DIY, Fabrication and Emergent Engineering
I have to admit that I was sucked into the whole 90s D.I.Y. (do-it-yourself) thing. Sure it was a clever ruse to turn boring hosuehold repair products into colourful lifestyle brands and sure it a self-aggrandising way to turn otherwise boring stories about routine home maintence into enthralling tales about domestic bravery and bold aesthetic […]
I have to admit that I was sucked into the whole 90s D.I.Y. (do-it-yourself) thing. Sure it was a clever ruse to turn boring hosuehold repair products into colourful lifestyle brands and sure it a self-aggrandising way to turn otherwise boring stories about routine home maintence into enthralling tales about domestic bravery and bold aesthetic judgement. For a while it was like the whole cultural zeitgeist was aligned with those who had to go through the common ritual of a generation learning precisely those manual skills that a middle class education (and upbringing) had been designed to hide from them. With this came not just a sense of satisfaction with one’s creativity, but also the realisation of how much of the minuatae of domestic design was unecessarily regulated and normalised.
Over the past 5-6 years, however, this DIY ethos has grown and evolved as more and more people take tools to hand and try to bring ideas to life that are not restricted to the domestic realm. In the musical instrument world, for example, effects makers like Zachary Vex have subverted what was a big-business dominated market with radical designed (hand painted by artist Jason Myrold. Makers like Vex have inspired a generation of DIYers to turn a hobby into a cottage industry. Looking at an online store like Tonefactor shows us the extent to which DIY has become boutique. The same is happening, not just across other areas of music manufacture (even guitar picks) but also in hi-fi, sports equipment and of course, new media. The emergent class of self-sufficient artisans seem to share a common skeptism of the way big-business both manages and limits access to production. It suggests we need a new way to speak that goes beyond talk of consumers (or prosumers) and producers.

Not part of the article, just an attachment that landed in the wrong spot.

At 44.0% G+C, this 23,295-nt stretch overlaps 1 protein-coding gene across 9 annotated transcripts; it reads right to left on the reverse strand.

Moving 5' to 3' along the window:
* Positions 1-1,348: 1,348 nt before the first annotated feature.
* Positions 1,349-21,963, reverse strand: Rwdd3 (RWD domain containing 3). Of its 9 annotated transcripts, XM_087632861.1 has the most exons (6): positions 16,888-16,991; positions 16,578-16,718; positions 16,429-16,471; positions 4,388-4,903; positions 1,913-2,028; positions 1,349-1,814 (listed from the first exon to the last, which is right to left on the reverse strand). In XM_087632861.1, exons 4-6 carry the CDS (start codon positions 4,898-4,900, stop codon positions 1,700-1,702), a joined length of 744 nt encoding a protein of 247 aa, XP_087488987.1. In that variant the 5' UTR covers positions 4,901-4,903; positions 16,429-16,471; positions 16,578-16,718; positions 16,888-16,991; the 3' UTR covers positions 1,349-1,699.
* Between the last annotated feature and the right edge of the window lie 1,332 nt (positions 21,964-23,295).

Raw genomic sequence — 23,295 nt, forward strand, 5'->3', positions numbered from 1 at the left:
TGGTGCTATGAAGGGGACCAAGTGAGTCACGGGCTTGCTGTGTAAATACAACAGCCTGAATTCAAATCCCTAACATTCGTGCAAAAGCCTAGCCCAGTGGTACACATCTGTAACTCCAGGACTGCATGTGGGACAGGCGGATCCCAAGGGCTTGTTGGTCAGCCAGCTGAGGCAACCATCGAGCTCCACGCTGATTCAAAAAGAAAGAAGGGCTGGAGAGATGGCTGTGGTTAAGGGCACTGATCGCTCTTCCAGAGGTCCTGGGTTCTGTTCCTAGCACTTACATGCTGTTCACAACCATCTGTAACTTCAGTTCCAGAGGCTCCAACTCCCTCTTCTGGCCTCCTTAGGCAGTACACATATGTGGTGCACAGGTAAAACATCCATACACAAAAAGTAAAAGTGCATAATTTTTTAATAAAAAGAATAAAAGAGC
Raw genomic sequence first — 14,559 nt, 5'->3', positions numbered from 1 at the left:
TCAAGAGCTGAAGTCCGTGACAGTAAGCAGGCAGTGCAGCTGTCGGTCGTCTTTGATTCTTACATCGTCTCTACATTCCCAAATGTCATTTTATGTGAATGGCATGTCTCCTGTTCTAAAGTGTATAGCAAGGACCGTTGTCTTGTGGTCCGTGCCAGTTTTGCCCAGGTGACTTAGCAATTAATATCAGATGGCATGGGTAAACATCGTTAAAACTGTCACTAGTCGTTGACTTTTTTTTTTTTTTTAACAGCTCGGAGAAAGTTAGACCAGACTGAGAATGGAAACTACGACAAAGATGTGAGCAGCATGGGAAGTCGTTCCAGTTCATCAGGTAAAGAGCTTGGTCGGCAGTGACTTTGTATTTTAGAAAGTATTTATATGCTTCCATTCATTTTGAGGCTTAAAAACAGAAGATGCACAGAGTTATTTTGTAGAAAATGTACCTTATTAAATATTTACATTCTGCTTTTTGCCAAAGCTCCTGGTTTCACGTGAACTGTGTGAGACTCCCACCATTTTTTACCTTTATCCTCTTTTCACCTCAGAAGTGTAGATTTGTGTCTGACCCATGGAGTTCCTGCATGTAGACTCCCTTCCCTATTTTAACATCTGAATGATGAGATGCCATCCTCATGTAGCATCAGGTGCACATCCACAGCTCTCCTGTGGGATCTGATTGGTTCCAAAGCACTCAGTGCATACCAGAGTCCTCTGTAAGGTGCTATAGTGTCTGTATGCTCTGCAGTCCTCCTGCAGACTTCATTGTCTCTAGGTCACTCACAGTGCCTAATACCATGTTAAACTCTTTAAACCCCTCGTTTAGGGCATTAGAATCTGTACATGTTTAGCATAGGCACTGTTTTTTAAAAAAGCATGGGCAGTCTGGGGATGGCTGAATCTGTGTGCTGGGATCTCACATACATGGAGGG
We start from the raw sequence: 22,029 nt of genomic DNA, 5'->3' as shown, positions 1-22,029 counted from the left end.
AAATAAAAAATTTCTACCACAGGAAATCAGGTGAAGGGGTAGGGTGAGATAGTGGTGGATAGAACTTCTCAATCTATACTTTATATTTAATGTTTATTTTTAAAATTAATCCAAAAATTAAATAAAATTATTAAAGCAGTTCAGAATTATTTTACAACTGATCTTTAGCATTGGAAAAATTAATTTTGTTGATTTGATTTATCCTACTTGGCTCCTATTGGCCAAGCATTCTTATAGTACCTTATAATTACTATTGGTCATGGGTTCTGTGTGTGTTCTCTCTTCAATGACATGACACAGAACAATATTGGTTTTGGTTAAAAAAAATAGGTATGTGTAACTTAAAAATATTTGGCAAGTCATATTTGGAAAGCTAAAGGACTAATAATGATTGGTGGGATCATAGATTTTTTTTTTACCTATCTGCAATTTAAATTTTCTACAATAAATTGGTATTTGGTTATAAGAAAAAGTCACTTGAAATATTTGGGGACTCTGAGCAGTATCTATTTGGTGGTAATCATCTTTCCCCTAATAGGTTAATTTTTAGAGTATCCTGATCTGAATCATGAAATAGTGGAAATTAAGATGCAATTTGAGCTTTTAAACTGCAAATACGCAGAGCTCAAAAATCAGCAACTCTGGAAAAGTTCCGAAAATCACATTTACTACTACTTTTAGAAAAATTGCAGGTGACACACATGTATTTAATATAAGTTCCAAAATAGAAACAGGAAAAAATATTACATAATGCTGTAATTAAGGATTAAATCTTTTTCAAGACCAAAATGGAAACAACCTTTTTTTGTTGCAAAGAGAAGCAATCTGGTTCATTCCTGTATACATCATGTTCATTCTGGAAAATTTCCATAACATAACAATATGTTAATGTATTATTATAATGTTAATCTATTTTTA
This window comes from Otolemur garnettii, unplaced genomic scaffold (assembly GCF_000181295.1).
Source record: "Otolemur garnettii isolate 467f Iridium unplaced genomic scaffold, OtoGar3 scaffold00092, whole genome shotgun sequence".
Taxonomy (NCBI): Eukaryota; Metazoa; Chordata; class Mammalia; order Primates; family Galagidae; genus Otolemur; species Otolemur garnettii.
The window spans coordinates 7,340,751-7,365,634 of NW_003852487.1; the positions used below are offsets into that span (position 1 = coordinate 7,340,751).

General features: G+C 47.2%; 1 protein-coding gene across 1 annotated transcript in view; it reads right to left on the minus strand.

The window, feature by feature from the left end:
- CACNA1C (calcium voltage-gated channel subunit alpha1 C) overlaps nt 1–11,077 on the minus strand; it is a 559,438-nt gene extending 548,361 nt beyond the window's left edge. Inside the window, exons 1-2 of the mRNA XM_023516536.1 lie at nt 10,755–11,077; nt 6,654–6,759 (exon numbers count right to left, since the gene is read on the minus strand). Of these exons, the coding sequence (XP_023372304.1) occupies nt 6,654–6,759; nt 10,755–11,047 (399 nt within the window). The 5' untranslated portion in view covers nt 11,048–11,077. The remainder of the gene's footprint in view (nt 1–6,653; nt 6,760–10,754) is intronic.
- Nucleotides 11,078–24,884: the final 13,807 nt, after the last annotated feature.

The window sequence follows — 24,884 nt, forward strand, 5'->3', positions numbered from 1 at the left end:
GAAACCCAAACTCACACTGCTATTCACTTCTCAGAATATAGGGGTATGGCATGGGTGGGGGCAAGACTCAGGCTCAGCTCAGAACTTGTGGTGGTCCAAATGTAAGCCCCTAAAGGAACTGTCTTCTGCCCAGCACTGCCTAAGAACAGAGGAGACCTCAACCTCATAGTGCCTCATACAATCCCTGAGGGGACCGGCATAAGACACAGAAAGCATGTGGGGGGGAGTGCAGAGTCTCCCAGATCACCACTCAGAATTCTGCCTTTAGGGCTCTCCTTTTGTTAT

Neil Gershenfeld is someone who wants to push our thiking on this forward and to ponder the potential for this drive in the face of new technology. He is director of the MIT Centre for Bits and Atoms and author of Fabrication. His idea is to harnass the power of computers to make almost anything, on a small-scale. This subverts the distance between DIY and major scale production. So, imagine yourself with not just an iMac and an iPod, but also an iCNC, an iLaser-Cutter and in fact a whole iLab to make, well anything you can render on your computer.
In this interview Gershenfeld likens this transition in manufacture to the transition from mainframe computers to PCs. After teaching a wildy sucessfull MIT course called “How To Make (almost) Anything,” he gained an insight into what drove his students attempts at personal fabrication.
“These student were not inventing for the sake of their survival, or developing products for a company; they were expressing themselves technologically. They were creating the things they desired, rather than needed, to make the kind of world they wanted to live in.”
It soon dawned on Gershenfeld that for around $US10,000 one could build a desktop fabrication lab complete with computer, microcontrollers, milling machines and so on. It soon became apparent that the potential for what he calls emergent engineering was there not just for rich kids to express themselves creatively, but for the world’s poor to manufcature with minimal outlay. Fabrication labs are already in place to help produce agriculture related products that will improve the lives of poor folk, but would have been demeed commercially unviable by normal manufacturing companies.